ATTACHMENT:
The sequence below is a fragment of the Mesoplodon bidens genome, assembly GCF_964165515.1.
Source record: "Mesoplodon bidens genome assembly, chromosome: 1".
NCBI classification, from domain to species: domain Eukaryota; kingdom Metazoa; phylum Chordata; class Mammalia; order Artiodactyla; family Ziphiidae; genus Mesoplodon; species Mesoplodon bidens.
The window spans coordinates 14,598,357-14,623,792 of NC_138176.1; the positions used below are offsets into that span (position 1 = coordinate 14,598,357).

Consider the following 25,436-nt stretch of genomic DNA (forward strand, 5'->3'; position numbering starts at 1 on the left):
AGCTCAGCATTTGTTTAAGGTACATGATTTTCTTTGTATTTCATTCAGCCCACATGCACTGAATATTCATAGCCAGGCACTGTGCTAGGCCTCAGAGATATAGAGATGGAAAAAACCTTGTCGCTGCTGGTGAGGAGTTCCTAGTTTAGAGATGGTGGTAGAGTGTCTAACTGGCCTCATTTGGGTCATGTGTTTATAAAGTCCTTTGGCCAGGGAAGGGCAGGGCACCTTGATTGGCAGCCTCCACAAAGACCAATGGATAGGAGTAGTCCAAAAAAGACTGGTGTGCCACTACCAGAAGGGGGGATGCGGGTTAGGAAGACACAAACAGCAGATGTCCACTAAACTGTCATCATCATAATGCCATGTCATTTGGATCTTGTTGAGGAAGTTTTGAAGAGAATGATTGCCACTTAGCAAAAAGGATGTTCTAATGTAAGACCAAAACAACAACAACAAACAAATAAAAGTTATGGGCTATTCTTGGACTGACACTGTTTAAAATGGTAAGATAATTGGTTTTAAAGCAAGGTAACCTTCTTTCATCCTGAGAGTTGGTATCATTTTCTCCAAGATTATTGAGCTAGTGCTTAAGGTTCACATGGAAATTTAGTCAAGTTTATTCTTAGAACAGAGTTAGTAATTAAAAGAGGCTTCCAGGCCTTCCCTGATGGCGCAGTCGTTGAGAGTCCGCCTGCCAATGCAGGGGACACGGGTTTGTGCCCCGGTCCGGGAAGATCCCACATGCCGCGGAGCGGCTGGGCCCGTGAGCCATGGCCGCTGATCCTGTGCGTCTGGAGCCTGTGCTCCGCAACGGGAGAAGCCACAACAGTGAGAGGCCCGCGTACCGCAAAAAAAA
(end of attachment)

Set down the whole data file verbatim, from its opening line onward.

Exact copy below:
The sequence below is a fragment of the Mesoplodon bidens genome, assembly GCF_964165515.1.
Source record: "Mesoplodon bidens genome assembly, chromosome: 1".
NCBI classification, from domain to species: domain Eukaryota; kingdom Metazoa; phylum Chordata; class Mammalia; order Artiodactyla; family Ziphiidae; genus Mesoplodon; species Mesoplodon bidens.
The window spans coordinates 14,598,357-14,623,792 of NC_138176.1; the positions used below are offsets into that span (position 1 = coordinate 14,598,357).

Consider the following 25,436-nt stretch of genomic DNA (forward strand, 5'->3'; position numbering starts at 1 on the left):
AGCTCAGCATTTGTTTAAGGTACATGATTTTCTTTGTATTTCATTCAGCCCACATGCACTGAATATTCATAGCCAGGCACTGTGCTAGGCCTCAGAGATATAGAGATGGAAAAAACCTTGTCGCTGCTGGTGAGGAGTTCCTAGTTTAGAGATGGTGGTAGAGTGTCTAACTGGCCTCATTTGGGTCATGTGTTTATAAAGTCCTTTGGCCAGGGAAGGGCAGGGCACCTTGATTGGCAGCCTCCACAAAGACCAATGGATAGGAGTAGTCCAAAAAAGACTGGTGTGCCACTACCAGAAGGGGGGATGCGGGTTAGGAAGACACAAACAGCAGATGTCCACTAAACTGTCATCATCATAATGCCATGTCATTTGGATCTTGTTGAGGAAGTTTTGAAGAGAATGATTGCCACTTAGCAAAAAGGATGTTCTAATGTAAGACCAAAACAACAACAACAAACAAATAAAAGTTATGGGCTATTCTTGGACTGACACTGTTTAAAATGGTAAGATAATTGGTTTTAAAGCAAGGTAACCTTCTTTCATCCTGAGAGTTGGTATCATTTTCTCCAAGATTATTGAGCTAGTGCTTAAGGTTCACATGGAAATTTAGTCAAGTTTATTCTTAGAACAGAGTTAGTAATTAAAAGAGGCTTCCAGGCCTTCCCTGATGGCGCAGTCGTTGAGAGTCCGCCTGCCAATGCAGGGGACACGGGTTTGTGCCCCGGTCCGGGAAGATCCCACATGCCGCGGAGCGGCTGGGCCCGTGAGCCATGGCCGCTGATCCTGTGCGTCTGGAGCCTGTGCTCCGCAACGGGAGAAGCCACAACAGTGAGAGGCCCGCGTACCGCAAAAAAAA